Rambus and Microsoft join forces on cryogenic memory

April 18, 2017 // By Julien Happich
Rambus has announced an expanded collaboration with Microsoft researchers to develop prototype systems that optimize memory performance in cryogenic temperatures.

Following their initial collaboration back in 2015, the new agreement extends joint efforts to enhance memory capabilities, reduce energy consumption and improve overall system performance.

The technologies being developed by the companies are expected to improve energy efficiency for DRAM and logic operation at cryogenic temperatures (below −180°C or −292.00 °F or 93.15 K), aimed at supporting high-performance super computers and quantum computers. Additionally, they will enable high-speed SerDes links to operate efficiently in cryogenic and superconducting domains and allow new memory systems to function at these temperatures.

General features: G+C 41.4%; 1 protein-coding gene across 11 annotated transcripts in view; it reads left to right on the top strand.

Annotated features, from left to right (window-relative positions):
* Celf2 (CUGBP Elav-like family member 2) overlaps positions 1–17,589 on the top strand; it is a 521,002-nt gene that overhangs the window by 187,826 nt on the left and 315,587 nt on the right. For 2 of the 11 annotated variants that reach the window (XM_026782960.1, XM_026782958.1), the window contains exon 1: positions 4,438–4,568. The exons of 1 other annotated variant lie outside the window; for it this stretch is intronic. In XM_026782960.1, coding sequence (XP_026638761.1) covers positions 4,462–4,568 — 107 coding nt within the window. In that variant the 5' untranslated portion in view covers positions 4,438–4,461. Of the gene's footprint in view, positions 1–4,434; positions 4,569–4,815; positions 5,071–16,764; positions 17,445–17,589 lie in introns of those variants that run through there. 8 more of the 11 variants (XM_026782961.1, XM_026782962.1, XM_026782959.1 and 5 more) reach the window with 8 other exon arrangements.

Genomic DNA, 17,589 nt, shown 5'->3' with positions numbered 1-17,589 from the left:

“With the increasing challenges in conventional approaches to improving memory capacity and power efficiency, our early research indicates that a significant change in the operating temperature of DRAM using cryogenic techniques may become essential in future memory systems,” said Dr. Gary Bronner, vice president of Rambus Labs.

“Our strategic partnership with Microsoft has enabled us to identify new architectural models as we strive to develop systems utilising cryogenic memory. The expansion of this collaboration will lead to new applications in high-performance super computers (HPC) and quantum computers.”

 “We’re excited to continue working with Rambus and broaden our partnership to further develop technologies for memory optimisation in cryogenic temperatures,” said Doug Carmean, partner architect within Microsoft’s research organisation. “Rambus’ expertise in memory systems has helped us identify new memory architectures to meet our future requirements.”

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